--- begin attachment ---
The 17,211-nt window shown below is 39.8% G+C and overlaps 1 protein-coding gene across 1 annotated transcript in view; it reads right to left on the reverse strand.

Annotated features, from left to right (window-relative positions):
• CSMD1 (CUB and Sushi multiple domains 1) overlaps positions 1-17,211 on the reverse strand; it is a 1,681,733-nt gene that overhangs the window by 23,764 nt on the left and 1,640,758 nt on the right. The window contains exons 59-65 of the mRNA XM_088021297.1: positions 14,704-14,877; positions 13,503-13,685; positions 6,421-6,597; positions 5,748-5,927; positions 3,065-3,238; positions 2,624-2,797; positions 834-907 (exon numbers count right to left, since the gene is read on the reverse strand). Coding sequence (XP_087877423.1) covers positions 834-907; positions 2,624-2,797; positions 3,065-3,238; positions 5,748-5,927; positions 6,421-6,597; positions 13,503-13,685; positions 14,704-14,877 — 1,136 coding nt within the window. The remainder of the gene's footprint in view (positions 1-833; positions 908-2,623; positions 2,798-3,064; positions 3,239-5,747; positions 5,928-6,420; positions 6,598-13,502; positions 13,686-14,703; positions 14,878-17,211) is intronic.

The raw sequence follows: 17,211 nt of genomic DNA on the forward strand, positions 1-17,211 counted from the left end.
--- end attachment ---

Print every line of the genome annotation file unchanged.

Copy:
The 17,211-nt window shown below is 39.8% G+C and overlaps 1 protein-coding gene across 1 annotated transcript in view; it reads right to left on the reverse strand.

Annotated features, from left to right (window-relative positions):
• CSMD1 (CUB and Sushi multiple domains 1) overlaps positions 1-17,211 on the reverse strand; it is a 1,681,733-nt gene that overhangs the window by 23,764 nt on the left and 1,640,758 nt on the right. The window contains exons 59-65 of the mRNA XM_088021297.1: positions 14,704-14,877; positions 13,503-13,685; positions 6,421-6,597; positions 5,748-5,927; positions 3,065-3,238; positions 2,624-2,797; positions 834-907 (exon numbers count right to left, since the gene is read on the reverse strand). Coding sequence (XP_087877423.1) covers positions 834-907; positions 2,624-2,797; positions 3,065-3,238; positions 5,748-5,927; positions 6,421-6,597; positions 13,503-13,685; positions 14,704-14,877 — 1,136 coding nt within the window. The remainder of the gene's footprint in view (positions 1-833; positions 908-2,623; positions 2,798-3,064; positions 3,239-5,747; positions 5,928-6,420; positions 6,598-13,502; positions 13,686-14,703; positions 14,878-17,211) is intronic.

The raw sequence follows: 17,211 nt of genomic DNA on the forward strand, positions 1-17,211 counted from the left end.